Relief at Ruling
Top Court Grants Foreign Media Access to Nazi Trial
Germany's top court has ruled that foreign media must get access to the trial of a suspected neo-Nazi charged in connection with the murders of 10 people, including eight of Turkish descent. A Turkish newspaper had filed a complaint. The row had threatened to harm Germany's image and was overshadowing the trial starting April 17.
The Turkish government on Saturday welcomed the ruling by Germany's highest court requiring that foreign media should have access to the trial of Beate Zschäpe, an alleged member of a German neo-Nazi terror cell that killed 10 people, most of them of Turkish origin.
The ruling by the Federal Constitutional Court in Karlsruhe was a "step in the right direction," said the Turkish Foreign Ministry. It added that Turkey now hoped the Munich Higher Regional Court where the trial is due to start on April 17 would guarantee proper access to the proceedings for Turkish media representatives.
Although most of the victims were of Turkish origin, not a single journalist from a Turkish media outlet had been provided with a reserved seat. The Munich court had allocated 50 seats to all media on a first-come-first-served basis, but, in the event, none went to Turkish journalists.
Its refusal to make any changes despite repeated calls from foreign and German media and politicians sparked criticism that it was being insensitive and unnecessarily intransigent.
Court's Refusal Angered Turkey
The controversy threatened to damage Germany's international image and was overshadowing coverage of the trial. German authorities are already under fire for botching the investigations into the killings and for failing to consider they may have had a racist motive.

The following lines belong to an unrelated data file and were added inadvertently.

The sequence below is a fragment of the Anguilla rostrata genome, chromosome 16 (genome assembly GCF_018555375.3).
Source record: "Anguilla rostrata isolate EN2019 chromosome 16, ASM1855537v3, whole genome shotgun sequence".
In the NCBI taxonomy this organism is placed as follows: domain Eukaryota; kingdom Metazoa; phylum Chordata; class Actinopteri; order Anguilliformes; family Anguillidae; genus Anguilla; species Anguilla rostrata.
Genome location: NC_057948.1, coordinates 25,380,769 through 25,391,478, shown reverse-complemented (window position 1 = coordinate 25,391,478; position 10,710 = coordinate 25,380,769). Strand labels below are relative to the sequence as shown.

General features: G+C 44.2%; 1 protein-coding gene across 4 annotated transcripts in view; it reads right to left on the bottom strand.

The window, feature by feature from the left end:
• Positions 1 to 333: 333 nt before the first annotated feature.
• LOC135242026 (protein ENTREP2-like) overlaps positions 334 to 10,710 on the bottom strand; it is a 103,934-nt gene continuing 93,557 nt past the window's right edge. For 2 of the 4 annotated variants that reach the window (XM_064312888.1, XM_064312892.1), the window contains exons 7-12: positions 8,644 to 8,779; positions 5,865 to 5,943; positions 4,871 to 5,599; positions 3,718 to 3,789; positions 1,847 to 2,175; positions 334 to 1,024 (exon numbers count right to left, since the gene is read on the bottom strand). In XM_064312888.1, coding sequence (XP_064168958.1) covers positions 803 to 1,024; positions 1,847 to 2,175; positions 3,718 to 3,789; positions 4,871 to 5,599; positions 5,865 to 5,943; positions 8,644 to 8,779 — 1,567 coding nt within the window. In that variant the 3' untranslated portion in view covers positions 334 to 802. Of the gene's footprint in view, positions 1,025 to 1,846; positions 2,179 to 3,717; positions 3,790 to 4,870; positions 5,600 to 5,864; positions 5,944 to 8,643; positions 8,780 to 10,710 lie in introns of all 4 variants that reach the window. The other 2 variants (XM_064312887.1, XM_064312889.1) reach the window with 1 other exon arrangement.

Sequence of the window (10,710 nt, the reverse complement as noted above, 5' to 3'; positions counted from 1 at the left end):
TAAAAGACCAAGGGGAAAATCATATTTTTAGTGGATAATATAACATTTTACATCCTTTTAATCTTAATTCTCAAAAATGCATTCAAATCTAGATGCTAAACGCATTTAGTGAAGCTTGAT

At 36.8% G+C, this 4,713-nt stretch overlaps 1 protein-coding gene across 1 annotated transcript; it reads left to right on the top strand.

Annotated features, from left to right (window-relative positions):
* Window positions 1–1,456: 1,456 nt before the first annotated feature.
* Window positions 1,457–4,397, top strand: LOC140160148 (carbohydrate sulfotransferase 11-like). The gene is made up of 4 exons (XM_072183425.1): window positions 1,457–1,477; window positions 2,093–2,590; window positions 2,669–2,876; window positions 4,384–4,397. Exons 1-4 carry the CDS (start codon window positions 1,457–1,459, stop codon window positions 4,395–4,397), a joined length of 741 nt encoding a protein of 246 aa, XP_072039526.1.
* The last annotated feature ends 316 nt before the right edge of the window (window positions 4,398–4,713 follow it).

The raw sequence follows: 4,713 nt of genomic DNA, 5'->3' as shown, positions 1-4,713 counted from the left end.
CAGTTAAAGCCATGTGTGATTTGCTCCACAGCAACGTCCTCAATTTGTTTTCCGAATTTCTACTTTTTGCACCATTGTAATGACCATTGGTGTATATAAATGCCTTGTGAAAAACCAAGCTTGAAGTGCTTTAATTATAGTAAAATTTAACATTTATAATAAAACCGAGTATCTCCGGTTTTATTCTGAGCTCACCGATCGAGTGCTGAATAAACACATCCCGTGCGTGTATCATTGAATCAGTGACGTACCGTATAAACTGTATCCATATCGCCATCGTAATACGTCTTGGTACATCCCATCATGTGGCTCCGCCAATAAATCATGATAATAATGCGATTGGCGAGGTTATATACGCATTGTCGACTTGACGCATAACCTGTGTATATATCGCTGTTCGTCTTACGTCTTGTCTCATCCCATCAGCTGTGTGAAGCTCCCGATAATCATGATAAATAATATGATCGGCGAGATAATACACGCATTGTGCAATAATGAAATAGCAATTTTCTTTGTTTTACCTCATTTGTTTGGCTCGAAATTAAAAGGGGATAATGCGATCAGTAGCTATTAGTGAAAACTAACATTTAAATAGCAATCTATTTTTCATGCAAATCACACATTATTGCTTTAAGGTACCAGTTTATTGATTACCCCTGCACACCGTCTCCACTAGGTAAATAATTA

Zschäpe is one of three suspected members of the National Socialist Underground (NSU), the group believed to be responsible for killing eight shopkeepers of Turkish descent, a Greek man and a policewoman between 2000 and 2007.
Turkish newspaper Sabah had filed a complaintwith the Constitutional Court, saying the decision not to guarantee seats to Turkish media had violated its right to equality. The court ruled in its favor late on Friday.
"(The Munich court should) provide an appropriate number of seats to representatives of the foreign media with a special connection to the victims of the accused," the Constitutional Court said in a statement.
"It would be possible to open up not fewer than three places for an additional contingent (in the small courtroom)," it said, adding that it was for the court to decide how to allocate the extra seats.
Westerwelle 'Very Relieved'
The German government and German politicians from all parties welcomed the decision. Foreign Minister Guido Westerwelle told SPIEGEL ONLINE: "I am very relieved about the Karlsruhe decision."
The chairman of the Turkish Community in Germany, Kenan Kolat, said: "I am very pleased about this ruling. It has averted a judicial scandal. It was extremely necessary." The issue could have "cast a shadow over the entire trial," Kolat told Kölner Stadt-Anzeiger newspaper on Saturday. "I hope the court will now find a workable solution."
It's unclear what action the Munich court will now take to meet the requirement. A spokeswoman said the court would make no comment until it had reached a decision.